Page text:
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Secondary Flow and Entropy Generation of Laminar Mixed Convection in the Entrance Region of a Horizontal Square Duct

[+] Author and Article Information
Y. Y. Huang

Institute of Refrigeration and Cryogenics,
Shanghai Jiao Tong University,
Shanghai 200240, China
e-mail: morceau@sjtu.edu.cn

L. J. Zhang

Institute of Refrigeration and Cryogenics,
Shanghai Jiao Tong University,
Shanghai 200240, China;
Shanghai Key Laboratory of Spacecraft Mechanism,
Aerospace System Engineering,
Shanghai 201108, China
e-mail: liangjunzh@126.com

G. Yang

Institute of Refrigeration and Cryogenics,
Shanghai Jiao Tong University,
Shanghai 200240, China
e-mail: y_g@sjtu.edu.cn

J. Y. Wu

Institute of Refrigeration and Cryogenics,
Shanghai Jiao Tong University,
Shanghai 200240, China
e-mail: jywu@sjtu.edu.cn

1Corresponding author.

Contributed by the Heat Transfer Division of ASME for publication in the JOURNAL OF HEAT TRANSFER. Manuscript received May 25, 2017; final manuscript received August 9, 2017; published online November 7, 2017. Assoc. Editor: Sara Rainieri.

J. Heat Transfer 140(3), 034503 (Nov 07, 2017) (7 pages) Paper No: HT-17-1300; doi: 10.1115/1.4038134 History: Received May 25, 2017; Revised August 09, 2017

The flow structure, heat transfer, and entropy generation characteristics in the entrance region of mixed convection under the effect of transverse buoyancy force are investigated numerically. Results are obtained for laminar flow of uniform inlet velocity and temperature through a square duct with uniform wall temperature. The buoyancy induced-secondary flow is observed in the entrance region where flow structure and heat transfer are significantly affected. The flow entrance region is extended by buoyancy, while the thermal entrance region is shortened. The developments of Nusselt number and local entropy generation are discussed in detail for Richardson numbers of 0 ≤ Ri ≤ 10, Reynolds number Re = 100 and Prandtl number Pr = 0.7. The total heat transfer rate and global entropy generation by friction increase with buoyancy, while global entropy generation by heat convection changes a little. The effect of Reynolds number on entropy generation is also discussed.

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Figures

Grahic Jump Location
Fig. 1

Schematic of the flow, horizontal duct and coordinate system

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Fig. 2

Secondary flow pattern at X = 0.1 of Ri = 10, Re = 100

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Fig. 3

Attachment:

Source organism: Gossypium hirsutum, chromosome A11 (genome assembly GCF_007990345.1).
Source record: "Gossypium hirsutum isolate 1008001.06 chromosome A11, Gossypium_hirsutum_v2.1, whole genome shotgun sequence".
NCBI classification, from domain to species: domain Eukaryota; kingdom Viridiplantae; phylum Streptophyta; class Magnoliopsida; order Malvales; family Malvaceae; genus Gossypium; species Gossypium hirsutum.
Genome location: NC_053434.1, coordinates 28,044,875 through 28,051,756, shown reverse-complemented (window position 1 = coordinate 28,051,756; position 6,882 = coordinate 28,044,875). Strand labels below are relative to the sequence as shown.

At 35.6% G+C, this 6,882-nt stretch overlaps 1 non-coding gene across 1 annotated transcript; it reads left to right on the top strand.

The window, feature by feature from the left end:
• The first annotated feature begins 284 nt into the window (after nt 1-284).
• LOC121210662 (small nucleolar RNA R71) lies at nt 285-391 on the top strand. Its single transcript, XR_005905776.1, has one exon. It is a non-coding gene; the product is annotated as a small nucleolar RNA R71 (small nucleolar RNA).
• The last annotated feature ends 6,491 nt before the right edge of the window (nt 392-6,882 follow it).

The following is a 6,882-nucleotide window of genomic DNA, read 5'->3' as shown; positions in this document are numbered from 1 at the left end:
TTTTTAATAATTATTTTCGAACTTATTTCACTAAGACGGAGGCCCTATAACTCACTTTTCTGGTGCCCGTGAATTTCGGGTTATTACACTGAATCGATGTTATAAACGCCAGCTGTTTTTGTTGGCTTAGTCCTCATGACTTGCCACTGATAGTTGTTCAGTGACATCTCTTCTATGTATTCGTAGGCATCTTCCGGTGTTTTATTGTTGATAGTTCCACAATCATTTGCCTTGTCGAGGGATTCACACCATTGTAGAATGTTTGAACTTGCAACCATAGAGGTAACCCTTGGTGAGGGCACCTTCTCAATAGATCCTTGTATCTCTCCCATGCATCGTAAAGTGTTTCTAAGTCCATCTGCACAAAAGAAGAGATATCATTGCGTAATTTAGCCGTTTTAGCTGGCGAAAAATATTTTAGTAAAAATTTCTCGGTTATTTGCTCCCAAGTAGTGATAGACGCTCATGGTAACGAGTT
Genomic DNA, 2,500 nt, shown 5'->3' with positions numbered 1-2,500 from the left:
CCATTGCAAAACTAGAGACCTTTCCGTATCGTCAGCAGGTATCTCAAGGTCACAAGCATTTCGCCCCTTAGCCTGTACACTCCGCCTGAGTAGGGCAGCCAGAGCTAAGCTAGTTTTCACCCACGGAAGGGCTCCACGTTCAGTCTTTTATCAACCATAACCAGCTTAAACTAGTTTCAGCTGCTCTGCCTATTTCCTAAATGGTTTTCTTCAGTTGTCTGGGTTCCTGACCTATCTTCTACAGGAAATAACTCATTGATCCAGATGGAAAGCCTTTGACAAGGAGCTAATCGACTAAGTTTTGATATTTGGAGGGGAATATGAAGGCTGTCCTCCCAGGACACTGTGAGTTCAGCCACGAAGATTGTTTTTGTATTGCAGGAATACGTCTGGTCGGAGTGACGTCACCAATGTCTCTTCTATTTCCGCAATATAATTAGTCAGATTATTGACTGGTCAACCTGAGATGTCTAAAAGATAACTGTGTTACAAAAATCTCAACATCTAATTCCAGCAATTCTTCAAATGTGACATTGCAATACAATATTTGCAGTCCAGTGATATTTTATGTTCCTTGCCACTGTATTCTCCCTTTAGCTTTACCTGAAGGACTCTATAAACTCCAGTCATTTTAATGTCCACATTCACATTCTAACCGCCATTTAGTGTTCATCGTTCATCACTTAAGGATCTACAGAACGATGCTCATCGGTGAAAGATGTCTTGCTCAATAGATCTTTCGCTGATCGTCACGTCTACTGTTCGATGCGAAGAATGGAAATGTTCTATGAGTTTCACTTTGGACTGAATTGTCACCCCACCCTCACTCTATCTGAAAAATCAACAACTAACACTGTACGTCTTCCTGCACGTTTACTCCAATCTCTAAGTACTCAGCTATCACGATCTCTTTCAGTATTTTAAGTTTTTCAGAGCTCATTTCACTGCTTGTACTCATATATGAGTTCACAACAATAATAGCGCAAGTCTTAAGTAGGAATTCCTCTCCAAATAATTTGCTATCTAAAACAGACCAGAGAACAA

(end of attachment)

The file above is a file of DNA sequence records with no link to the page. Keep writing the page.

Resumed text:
Development of absolute value of streamwise vorticity for 0 ≤ Ri ≤ 10, Re = 100

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Fig. 4

Dimensionless axial velocity at middle plane of the duct (Y = 0.5) for 0 ≤ Ri ≤ 10, Re = 100

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Fig. 5

Isotherms at middle plane of the duct (Y = 0.5, 0 ≤ X ≤ 10) for 0 ≤ Ri ≤ 10, Re = 100

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Fig. 6

Development of dimensionless average bulk temperature for 0 ≤ Ri ≤ 10, Re = 100

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Fig. 7

Development of average bulk Nusselt number for 0 ≤ Ri ≤ 10, Re = 100

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Fig. 8

Comparison of average ambient Nusselt number on top, bottom, and side walls for forced convection and mixed convection (Ri = 10) with Re = 100

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Fig. 9

Development of dimensionless entropy generation distribution due to fluid friction at the cross section of X = 1, 2, 5 (from top to bottom) for Ri = 1, 5, 10 (from left to right), Re = 100

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Fig. 10

Development of cross-sectional entropy generation due to fluid friction for Richardson number of 0 ≤ Ri ≤ 10, Re = 100

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Fig. 11

Development of dimensionless entropy generation distribution due to heat transfer at the cross section of X = 0.5, 1, 2 (from top to bottom) for Ri = 1, 5, 10 (from left to right), Re = 100

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Fig. 12

Development of cross-sectional entropy generation due to heat transfer for 0 ≤ Ri ≤ 10, Re = 100

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Fig. 13

Bejan number and Global entropy generation due to fluid friction and heat transfer for 0 ≤ Ri ≤ 10, Re = 100

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Fig. 14

Global entropy generation due to fluid friction and heat transfer for 50 ≤ Re ≤ 1000, Ri = 10

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